In Bolton, Massachusetts, a condo resident owned a truck with commercial license plates and, when it wasn’t in use, he wanted to park it on the property. The previous board gave him approval to do so, but when it came time to produce proof of this decision to the new board, the resident couldn’t produce copies of the meeting minutes. At another association, confusion over a decision about the size of dogs that are allowed on the property was solved when a board member produced copies of the minutes—which proved that the vote was to allow dogs weighing less than 35 pounds, not 50 pounds.
Associations are run by boards and, of course, boards hold meetings. The meetings are important, but these two scenarios prove that keeping good records of what goes on in those meetings is just as important. Not only can copies of the minutes come in handy when decisions that were made at these meetings are forgotten, but it can come in handy at others times, too.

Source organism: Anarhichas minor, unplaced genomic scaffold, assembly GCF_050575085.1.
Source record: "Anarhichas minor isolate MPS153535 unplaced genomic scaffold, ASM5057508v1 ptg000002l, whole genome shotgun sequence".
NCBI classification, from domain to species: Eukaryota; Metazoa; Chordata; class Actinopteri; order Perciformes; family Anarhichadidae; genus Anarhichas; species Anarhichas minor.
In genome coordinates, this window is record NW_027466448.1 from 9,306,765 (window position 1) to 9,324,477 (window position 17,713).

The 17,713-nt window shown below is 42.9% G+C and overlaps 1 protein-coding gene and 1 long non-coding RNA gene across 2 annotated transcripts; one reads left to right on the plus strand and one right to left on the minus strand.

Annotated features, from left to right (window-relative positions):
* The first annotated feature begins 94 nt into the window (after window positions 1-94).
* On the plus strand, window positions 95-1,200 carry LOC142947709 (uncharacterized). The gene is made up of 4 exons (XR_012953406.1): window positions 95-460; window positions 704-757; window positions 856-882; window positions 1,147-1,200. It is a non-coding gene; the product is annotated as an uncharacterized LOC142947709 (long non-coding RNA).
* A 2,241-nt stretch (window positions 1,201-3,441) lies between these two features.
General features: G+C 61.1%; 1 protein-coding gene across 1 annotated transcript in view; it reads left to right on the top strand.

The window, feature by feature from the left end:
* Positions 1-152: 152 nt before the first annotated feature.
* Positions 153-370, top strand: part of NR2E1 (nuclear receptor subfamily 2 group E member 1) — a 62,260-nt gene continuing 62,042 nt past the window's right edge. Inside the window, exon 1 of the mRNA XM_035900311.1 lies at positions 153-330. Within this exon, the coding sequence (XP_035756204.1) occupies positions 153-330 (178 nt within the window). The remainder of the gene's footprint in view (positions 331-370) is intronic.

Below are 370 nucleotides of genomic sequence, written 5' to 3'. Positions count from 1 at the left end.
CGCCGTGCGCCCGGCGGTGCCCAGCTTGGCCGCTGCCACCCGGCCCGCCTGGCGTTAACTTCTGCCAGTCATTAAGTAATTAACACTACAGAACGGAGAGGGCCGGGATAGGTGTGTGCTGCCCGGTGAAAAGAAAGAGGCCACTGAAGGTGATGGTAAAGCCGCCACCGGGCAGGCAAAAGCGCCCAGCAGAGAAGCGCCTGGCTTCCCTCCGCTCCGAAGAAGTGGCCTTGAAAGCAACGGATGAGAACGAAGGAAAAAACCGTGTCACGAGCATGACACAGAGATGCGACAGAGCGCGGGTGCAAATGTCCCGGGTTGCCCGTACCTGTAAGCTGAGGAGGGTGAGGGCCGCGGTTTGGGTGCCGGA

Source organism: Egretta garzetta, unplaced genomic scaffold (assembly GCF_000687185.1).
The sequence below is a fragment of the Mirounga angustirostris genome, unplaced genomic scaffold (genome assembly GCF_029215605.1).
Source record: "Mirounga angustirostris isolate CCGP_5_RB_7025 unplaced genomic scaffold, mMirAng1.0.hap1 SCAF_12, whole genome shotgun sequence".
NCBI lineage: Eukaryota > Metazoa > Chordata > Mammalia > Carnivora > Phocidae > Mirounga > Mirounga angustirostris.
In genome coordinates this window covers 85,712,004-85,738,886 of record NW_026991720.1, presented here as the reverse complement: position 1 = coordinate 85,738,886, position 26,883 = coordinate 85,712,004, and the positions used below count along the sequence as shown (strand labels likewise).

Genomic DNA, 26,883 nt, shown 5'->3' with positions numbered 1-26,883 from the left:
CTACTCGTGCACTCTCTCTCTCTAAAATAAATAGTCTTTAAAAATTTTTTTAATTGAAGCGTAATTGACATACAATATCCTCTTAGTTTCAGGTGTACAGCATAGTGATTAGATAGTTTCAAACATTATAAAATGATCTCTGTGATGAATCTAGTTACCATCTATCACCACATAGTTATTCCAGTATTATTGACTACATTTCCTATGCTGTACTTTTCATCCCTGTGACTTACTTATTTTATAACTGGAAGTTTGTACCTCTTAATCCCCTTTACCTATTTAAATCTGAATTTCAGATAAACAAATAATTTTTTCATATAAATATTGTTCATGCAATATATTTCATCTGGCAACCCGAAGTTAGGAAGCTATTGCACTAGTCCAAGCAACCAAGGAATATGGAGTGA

One of the reasons for keeping minutes is to have an official record of corporate decisions that have been made in these meetings. “The board members and property managers don’t always remember what they decided,” notes says Diane Rubin, principal at the law firm of Prince Lobel Tye, LLP in Boston. “For the unit owners, it’s also important to have a record of decisions that were made. And, finally, sometimes at a time of purchase, a potential owner also wants to look at the minutes. It’s a good place to start to get a snapshot into the health of the association.”
Thanks to today’s technology, minutes don’t have to be taken with pen and paper. Instead, an iPad or laptop can be used to document the minutes. Surprisingly, James Butler, executive manager of J. Butler Property Management in Tewksbury, Massachusetts, says that probably 75% of boards are still writing out their minutes while others are using laptops or iPads. Nobody that he knows of is videotaping meetings.
The secretary’s main function is to record minutes and keep copies of the records, but Rubin says that in a larger association, the property manager can also take the minutes. Taking proper and complete minutes at a meeting may seem pretty easy and self-explanatory—just write down what’s said and who said it—but there’s more to it than that. Think of taking minutes as taking notes when you were back in class. You didn’t write down every thought, comment and discussion you had in class. You simply wrote down the facts and some other information, but not everything. Condo association minutes can be treated almost the same way.